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In the first undertaking of its kind, scientists have pinpointed the location of the majority of the world's "missing" plant species — research that has unveiled both good news and bad.

The good news is that the majority of the yet-undiscovered plant species on Earth — scientists estimate an additional 15 percent of the world's 336,000 species of flowering plants still languish in obscurity — live in regions that already receive the lion's share of conservation efforts.

"The bad news comes in that these places are under extreme threat," said Lucas Joppa, a scientist with Microsoft Research in Cambridge, England, whose results are published this week in the July 4 issue of the journal Proceedings of the National Academy of Sciences. [Related: 8 of the World's Most Endangered Places]

"These places aren't just places with a lot of species, they're places where habitat loss has occurred to an extreme," Joppa said. "So we've prioritized these places, but the problem is even more serious than we thought. Instead of x number of species, it's x + y number of species."

It's because these unidentified species live in comparatively small numbers in rarified pockets around the globe that they've escaped notice. Think of a cardinal, a showy, plentiful bird with a wide-ranging habitat, versus a tiny, drab-colored bird that lives in only one stretch of forest in Ecuador — it's far easier to find one than the other.

Where the hotspots are

Joppa's research looked at what are known as "biodiversity hotspots" — regions defined, by an influential paper more than a decade ago, as areas around the world that are home to at least 1,500 species found nowhere else on the planet and where at least 70 percent of the natural habitat has been destroyed.

Once those danger zones were identified, the world's conservation organizations naturally focused on those as a priority over other areas, Joppa said. "Basically, they've been trying to figure out where they can get the most bang for their buck around the world in terms of conservation," he said.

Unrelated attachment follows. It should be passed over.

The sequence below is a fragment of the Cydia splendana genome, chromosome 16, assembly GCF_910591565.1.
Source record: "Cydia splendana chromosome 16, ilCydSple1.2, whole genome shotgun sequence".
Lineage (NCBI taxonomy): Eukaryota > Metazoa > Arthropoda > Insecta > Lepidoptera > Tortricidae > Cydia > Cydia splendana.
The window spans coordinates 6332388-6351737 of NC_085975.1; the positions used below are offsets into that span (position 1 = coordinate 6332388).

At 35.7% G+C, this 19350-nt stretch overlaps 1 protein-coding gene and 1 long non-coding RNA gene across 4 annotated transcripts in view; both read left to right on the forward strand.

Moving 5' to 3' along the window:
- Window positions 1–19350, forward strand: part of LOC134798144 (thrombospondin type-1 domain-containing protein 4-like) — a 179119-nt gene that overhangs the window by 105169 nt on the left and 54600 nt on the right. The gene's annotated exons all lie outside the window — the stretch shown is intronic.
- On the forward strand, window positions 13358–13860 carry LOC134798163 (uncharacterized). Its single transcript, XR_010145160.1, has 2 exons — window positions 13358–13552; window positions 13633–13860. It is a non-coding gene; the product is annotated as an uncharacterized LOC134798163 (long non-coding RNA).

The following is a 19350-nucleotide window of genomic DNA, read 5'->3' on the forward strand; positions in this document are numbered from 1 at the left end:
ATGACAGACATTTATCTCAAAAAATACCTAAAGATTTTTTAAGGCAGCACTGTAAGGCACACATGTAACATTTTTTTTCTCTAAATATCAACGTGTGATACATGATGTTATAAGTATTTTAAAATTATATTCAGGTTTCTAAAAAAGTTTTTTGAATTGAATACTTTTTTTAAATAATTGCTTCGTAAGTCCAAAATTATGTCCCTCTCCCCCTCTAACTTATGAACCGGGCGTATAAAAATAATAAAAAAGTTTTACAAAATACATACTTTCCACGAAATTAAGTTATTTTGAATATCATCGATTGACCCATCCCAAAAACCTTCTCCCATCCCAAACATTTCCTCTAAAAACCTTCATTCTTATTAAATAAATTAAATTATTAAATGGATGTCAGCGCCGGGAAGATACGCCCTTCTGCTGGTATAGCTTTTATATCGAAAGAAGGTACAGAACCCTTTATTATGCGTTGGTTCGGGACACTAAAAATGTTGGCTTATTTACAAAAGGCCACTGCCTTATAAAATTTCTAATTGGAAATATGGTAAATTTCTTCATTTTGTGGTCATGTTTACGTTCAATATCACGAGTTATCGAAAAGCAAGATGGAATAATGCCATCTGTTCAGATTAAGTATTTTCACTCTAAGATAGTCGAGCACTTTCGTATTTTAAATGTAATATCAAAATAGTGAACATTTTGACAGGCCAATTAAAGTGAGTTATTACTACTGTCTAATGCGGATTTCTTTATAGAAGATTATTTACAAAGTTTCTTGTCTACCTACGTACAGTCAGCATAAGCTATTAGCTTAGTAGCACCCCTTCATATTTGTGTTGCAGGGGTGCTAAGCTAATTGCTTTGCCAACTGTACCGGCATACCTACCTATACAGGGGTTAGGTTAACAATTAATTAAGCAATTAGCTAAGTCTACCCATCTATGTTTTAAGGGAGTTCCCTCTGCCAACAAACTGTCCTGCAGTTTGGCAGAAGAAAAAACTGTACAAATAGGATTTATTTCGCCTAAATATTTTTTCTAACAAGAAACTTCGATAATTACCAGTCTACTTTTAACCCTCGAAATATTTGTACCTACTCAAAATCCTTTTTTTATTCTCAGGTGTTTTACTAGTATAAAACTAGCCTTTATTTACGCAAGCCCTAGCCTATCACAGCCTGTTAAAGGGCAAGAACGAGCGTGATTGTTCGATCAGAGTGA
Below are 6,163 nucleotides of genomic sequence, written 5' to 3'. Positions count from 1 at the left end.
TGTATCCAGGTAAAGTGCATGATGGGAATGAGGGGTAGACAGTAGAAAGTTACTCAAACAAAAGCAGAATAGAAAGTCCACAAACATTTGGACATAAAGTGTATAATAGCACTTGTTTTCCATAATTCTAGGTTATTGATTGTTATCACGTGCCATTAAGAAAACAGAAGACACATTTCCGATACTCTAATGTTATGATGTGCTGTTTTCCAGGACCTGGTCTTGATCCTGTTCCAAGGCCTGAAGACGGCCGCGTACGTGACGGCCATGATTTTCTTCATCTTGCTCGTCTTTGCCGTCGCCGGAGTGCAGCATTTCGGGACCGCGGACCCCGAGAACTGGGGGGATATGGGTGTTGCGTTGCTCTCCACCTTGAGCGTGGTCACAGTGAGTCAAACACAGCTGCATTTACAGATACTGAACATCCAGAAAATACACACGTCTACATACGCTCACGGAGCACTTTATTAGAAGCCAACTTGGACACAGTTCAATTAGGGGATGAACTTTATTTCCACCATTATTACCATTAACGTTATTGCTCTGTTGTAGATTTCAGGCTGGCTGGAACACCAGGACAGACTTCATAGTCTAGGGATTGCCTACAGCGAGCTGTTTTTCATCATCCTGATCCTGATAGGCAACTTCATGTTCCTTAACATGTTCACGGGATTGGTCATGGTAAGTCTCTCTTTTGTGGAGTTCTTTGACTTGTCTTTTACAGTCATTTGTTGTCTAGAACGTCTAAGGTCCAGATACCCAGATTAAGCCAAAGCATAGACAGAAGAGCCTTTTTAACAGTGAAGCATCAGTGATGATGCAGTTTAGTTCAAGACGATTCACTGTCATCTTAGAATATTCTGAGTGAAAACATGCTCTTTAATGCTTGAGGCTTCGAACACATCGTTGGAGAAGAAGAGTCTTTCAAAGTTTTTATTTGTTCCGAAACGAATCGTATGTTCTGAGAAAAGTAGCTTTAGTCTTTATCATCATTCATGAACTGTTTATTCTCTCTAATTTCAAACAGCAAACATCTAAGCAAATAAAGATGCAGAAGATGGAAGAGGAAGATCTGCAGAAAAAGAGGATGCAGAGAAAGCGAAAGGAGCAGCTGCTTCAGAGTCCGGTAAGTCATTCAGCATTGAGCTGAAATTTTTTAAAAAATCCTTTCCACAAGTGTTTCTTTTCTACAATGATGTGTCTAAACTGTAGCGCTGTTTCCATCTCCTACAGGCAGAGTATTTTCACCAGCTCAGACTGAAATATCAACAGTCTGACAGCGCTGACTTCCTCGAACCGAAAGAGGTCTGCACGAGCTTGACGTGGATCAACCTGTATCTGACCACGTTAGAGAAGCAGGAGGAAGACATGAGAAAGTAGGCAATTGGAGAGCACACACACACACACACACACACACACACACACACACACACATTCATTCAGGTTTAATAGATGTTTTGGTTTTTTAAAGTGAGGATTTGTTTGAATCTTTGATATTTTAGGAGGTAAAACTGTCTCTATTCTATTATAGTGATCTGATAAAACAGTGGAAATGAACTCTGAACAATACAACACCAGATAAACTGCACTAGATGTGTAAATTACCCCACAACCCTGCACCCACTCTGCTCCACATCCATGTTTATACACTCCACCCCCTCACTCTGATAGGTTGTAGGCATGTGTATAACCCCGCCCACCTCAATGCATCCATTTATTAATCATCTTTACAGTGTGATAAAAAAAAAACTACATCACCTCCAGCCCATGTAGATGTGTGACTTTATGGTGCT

Although the hotspot concept revealed areas where identified species were threatened it wasn't known if the world's remaining species — those that have never been described — all lived somewhere else. They could be sitting below the conservation radar, throwing a wrench in the efforts to save Earth's species.

Joppa said his research was a first attempt to quantify those known unknowns. "It's one of the most important elephants in the room for conservation," Joppa said. "Trying to figure out what remains missing is one of the oldest questions in ecology."

To predict where these yet-to-be-found species might dwell, Joppa used a computer model that revealed most of the "missing" species indeed live in biodiversity hotspots. In fact, a whopping 70 percent of the elusive plants live in hotspots in six regions in Central America, South America, southern Africa and Australia.

It didn't have to turn out that way. "We could have found out, 'Oh hey, it turns out the places we've been ignoring have more species than the places we've been concentrating on," Joppa told OurAmazingPlanet.

How the 'missing' were 'found'

Joppa and his co-authors peered back to the beginning of humanity's attempt to classify living organisms, beginning in the 1700s, and followed the path of discovery through history to arrive at their projections for how many plant species actually exist on earth, and, in turn, where the most elusive flowering plants live.

"This is the first model that acknowledges that the species discovery process has an inherent human element," Joppa said. "So things like world wars, and other kinds of massive geopolitical unrest will change the number of species described," because humans are too busy fighting to look for new blooms.

So, if there are indeed more than 50,000 flowering plant species on Earth that no taxonomist has ever pressed in the pages of a book, should anyone care? Why is it important to preserve these species before they're killed off? [Related: 10 Species You Can Kiss Goodbye]

"The more we know about ecosystems and they way ecosystems function, the more we know we don't know," Joppa said. "So in the face of that immense uncertainty, it seems exceptionally foolhardy to be tinkering around with things that we don't fully understand."

Reach Andrea Mustain at amustain@techmedianetwork.com. Follow her on Twitter @AndreaMustain.